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  • Post category:Feminism

Your daughter has a bat mitzvah, and you want it to be really special. But it seems like it’s all been done before. So how do you combine your daughter’s joie de vivre, and performing talents with an experiential and intellectual experience, that celebrates her Jewish coming of age?

Don’t ask me. My daughters only studied a masechet of gemara for their respective bat mitzvahs.

But. A couple of weeks ago, while aimlessly scrolling on Facebook (it happens sometimes), I came across an incredible project that Avivit Shvimer, formerly a marketing executive at one of Israel’s largest mobile providers, and currently a freelance marketer, devised for her daughter, Ori.

The best time ever to be a woman

When you compare the status of women a hundred years ago, to the status of women today, not doubt, society has come a long way.

But then again, women in almost every generation could say the same about their generation.

And yet, never has there been an era where the doors for women were as open as they are today.

Avivit wanted her daughter to be able to recognize that “she lives in an era, and in a country where there are almost no limitations on women. And that a woman can do anything.”

So beginning the year leading up to Ori’s bat mitzvah, Ori’s parents bought her lots of books about strong, inspiring and influential women. Ori read about Israeli women, as well as about women from different societies and cultures.

Inspired by a photographer who had photographed her daughter posing as influential women in history, Avivit and Ori kicked around a lot of ideas, and eventually chose to recreate images of women who inspired her. Ori then short-listed the women she read about, and chose who she wanted to dress up as. The results are amazing.


photo courtesy of Avivit Shvimer, credit Naama Ben Shimon


feminist bat mitzvah
photo courtesy of Avivit Shvimer, credit Naama Ben Shimon


Bat Mitzvah
photo courtesy of Avivit Shvimer, credit Naama Ben Shimon


Inspiring women recreated photos
photo courtesy of Avivit Shvimer, credit Naama Ben Shimon


Frieda Kahlo
photo courtesy of Avivit Shvimer, credit Naama Ben Shimon


Leah Goldberg
photo courtesy of Avivit Shvimer, credit Naama Ben Shimon


Amelia Earhart
photo courtesy of Avivit Shvimer, credit Naama Ben Shimon


Ilana Dayan recreated
photo courtesy of Avivit Shvimer, credit Naama Ben Shimon
Queen of England
photo courtesy of Avivit Shvimer, credit Naama Ben Shimon

The Ultimate Feminist Themed Bat Mitzvah

There are so many parts to Ori’s feminist themed bat mitzvah.

For one, it was an intellectual and emotional endeavour. Ori didn’t only read about lots of strong and influential women, she also met with some. Avivit, Ori’s mom, arranged for Ori to meet with three influential Israeli women – Ilana Dayan, Sivan Rahav Meir, Rita, and Ayelet Shaked.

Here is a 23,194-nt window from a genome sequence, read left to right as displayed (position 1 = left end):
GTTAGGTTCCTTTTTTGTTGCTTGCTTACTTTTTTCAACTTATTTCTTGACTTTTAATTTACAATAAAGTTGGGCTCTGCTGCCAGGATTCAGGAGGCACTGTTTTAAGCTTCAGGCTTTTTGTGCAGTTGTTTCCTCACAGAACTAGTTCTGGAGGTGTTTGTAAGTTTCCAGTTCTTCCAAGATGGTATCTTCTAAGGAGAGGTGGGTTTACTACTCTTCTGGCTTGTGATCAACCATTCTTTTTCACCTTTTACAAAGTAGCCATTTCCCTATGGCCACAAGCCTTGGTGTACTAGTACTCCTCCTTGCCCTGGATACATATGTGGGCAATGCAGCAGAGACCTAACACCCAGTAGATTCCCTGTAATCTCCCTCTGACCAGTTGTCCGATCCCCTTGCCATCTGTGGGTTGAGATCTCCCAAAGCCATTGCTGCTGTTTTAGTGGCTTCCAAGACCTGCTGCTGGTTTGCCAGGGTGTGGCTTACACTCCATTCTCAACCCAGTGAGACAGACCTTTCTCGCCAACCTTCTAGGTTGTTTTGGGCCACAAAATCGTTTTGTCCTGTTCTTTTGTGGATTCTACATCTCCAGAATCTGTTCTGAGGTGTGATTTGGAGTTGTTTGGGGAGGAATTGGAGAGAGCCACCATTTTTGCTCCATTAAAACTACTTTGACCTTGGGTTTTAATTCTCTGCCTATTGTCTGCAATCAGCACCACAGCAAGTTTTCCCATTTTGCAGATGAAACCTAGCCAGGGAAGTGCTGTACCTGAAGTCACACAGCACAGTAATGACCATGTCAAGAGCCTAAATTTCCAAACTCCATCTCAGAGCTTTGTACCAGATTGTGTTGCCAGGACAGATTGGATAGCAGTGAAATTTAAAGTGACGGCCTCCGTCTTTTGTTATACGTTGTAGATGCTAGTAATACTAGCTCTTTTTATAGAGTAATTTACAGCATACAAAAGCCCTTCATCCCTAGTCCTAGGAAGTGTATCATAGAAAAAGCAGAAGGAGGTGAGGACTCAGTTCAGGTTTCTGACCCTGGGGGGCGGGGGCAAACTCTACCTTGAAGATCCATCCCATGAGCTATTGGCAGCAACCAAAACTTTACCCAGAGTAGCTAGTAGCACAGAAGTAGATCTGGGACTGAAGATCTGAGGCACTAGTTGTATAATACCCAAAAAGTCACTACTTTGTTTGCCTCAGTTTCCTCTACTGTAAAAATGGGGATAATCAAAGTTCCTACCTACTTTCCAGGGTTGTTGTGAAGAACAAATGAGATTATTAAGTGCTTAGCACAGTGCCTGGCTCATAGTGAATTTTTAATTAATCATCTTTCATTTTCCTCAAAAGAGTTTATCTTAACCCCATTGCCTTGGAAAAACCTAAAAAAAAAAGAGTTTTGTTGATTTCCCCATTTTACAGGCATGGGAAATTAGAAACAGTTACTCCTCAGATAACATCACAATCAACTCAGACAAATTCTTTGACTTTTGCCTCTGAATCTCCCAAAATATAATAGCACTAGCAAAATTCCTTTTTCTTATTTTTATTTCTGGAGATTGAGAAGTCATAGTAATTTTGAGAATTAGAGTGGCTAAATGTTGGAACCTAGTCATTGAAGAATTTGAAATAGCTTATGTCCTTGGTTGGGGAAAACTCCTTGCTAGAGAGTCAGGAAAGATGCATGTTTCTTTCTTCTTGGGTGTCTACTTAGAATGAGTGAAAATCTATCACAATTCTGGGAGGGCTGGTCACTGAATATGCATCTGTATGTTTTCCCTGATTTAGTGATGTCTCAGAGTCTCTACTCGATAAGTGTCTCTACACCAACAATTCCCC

She also visited the house of Sarah Aaronson and went to a poetry reading of Leah Goldberg’s work.

At the bat mitzvah celebration Ori screened a video of what she had done the entire year, combining it with a live dvar Torah.

And she made a music video – also shown at the celebration, of a song she chose called Rotza, Shava, Yechola (literarily – wants, equal, can).

All of these parts, combine Ori’s unique talents with what inspires her.

As guests arrived, they entered the expo displaying her recreated images of inspiring women. And when they eventually made their way to their tables, each table’s centerpiece was a picture of Ori in her recreated photo, and a corresponding gift that matched the themed table.

The most impressive part of it 

When I saw the recreated photos on Facebook, I was immediately impressed.

But after speaking to Avivit Shvimer, Ori’s mother, and understanding the breadth of the project, I was floored for so many reasons.

  1. To execute such a huge project, a mom needs not only to be super-creative and resourceful, but also a strong and inspiring woman. Avivit has clearly role modelled these attributes to Ori throughout her twelve years, which I’m sure both inspired and motivated her to be able to carry such a huge project on her young shoulders.
  1. Ori’s project is one of gratitude. Recognizing the greatness of women who have come before you, what they brought to the world and the impact they had, is way of thanking them for role modelling and opening doors for the women who came after them. Hakarat Hatov which literally means “recognizing the good” is the Jewish way of gratitude, and it is a beautiful idea upon which to build a bat mitzvah theme.
  2. Ori’s project is one of pluralism. As an Orthodox woman myself, I am deeply impressed with the women Ori chose. The fact that a Jewish, modern Orthodox, twelve year old girl chooses to learn about a devout Muslim and Pakistani activist, and women from other cultures, is inspired by them and dresses up as them, is nothing less than incredible. Of course it should be so. And of course there should be no need to mention this. But in the climate of bigotry we live in today, not just in Israel, but globally, this is amazing. By choosing women she could learn from without judging them by where they live or what religion they practice, Ori has in fact made her own statement about what type of world she wants to live in. And her statement is beautiful.

The project is indeed incredible. Hats off to Avivit and Ori Shvimer. Special mention to Moran Rabinowitz, the graphic artist, Lital Nakav, the makeup artist and Naama Ben Shimon, the photographer.